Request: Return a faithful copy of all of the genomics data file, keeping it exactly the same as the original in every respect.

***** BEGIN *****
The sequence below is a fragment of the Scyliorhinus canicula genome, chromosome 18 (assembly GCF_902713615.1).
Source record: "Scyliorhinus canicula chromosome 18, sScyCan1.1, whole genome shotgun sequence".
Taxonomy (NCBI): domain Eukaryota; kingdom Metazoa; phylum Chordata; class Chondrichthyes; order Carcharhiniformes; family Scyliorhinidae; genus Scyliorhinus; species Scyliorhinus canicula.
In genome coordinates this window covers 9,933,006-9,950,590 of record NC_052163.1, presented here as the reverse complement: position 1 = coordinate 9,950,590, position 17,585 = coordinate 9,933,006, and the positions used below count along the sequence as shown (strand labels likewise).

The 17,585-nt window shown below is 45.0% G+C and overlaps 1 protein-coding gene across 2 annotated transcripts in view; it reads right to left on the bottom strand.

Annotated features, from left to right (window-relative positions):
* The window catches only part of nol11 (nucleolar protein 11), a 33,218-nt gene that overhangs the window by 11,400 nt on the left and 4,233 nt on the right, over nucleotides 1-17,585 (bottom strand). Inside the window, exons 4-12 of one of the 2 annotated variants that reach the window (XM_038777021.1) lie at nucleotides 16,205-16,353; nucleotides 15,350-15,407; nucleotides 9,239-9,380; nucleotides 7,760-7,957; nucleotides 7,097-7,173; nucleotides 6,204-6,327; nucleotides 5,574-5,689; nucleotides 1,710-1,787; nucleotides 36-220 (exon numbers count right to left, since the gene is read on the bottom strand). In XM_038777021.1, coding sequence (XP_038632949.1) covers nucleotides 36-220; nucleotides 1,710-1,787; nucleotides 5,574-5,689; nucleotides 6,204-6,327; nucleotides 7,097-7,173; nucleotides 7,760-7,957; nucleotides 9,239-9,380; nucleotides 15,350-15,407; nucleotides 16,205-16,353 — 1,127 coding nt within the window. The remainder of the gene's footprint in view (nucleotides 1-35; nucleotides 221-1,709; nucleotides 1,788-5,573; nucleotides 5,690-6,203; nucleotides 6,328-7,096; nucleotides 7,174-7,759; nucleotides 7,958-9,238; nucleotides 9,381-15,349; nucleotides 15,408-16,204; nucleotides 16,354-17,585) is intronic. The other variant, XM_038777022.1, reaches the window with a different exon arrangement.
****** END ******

The sequence below is a fragment of the Scyliorhinus canicula genome, chromosome 18 (assembly GCF_902713615.1).
Source record: "Scyliorhinus canicula chromosome 18, sScyCan1.1, whole genome shotgun sequence".
Taxonomy (NCBI): domain Eukaryota; kingdom Metazoa; phylum Chordata; class Chondrichthyes; order Carcharhiniformes; family Scyliorhinidae; genus Scyliorhinus; species Scyliorhinus canicula.
In genome coordinates this window covers 9,933,006-9,950,590 of record NC_052163.1, presented here as the reverse complement: position 1 = coordinate 9,950,590, position 17,585 = coordinate 9,933,006, and the positions used below count along the sequence as shown (strand labels likewise).

The 17,585-nt window shown below is 45.0% G+C and overlaps 1 protein-coding gene across 2 annotated transcripts in view; it reads right to left on the bottom strand.

Annotated features, from left to right (window-relative positions):
* The window catches only part of nol11 (nucleolar protein 11), a 33,218-nt gene that overhangs the window by 11,400 nt on the left and 4,233 nt on the right, over nucleotides 1-17,585 (bottom strand). Inside the window, exons 4-12 of one of the 2 annotated variants that reach the window (XM_038777021.1) lie at nucleotides 16,205-16,353; nucleotides 15,350-15,407; nucleotides 9,239-9,380; nucleotides 7,760-7,957; nucleotides 7,097-7,173; nucleotides 6,204-6,327; nucleotides 5,574-5,689; nucleotides 1,710-1,787; nucleotides 36-220 (exon numbers count right to left, since the gene is read on the bottom strand). In XM_038777021.1, coding sequence (XP_038632949.1) covers nucleotides 36-220; nucleotides 1,710-1,787; nucleotides 5,574-5,689; nucleotides 6,204-6,327; nucleotides 7,097-7,173; nucleotides 7,760-7,957; nucleotides 9,239-9,380; nucleotides 15,350-15,407; nucleotides 16,205-16,353 — 1,127 coding nt within the window. The remainder of the gene's footprint in view (nucleotides 1-35; nucleotides 221-1,709; nucleotides 1,788-5,573; nucleotides 5,690-6,203; nucleotides 6,328-7,096; nucleotides 7,174-7,759; nucleotides 7,958-9,238; nucleotides 9,381-15,349; nucleotides 15,408-16,204; nucleotides 16,354-17,585) is intronic. The other variant, XM_038777022.1, reaches the window with a different exon arrangement.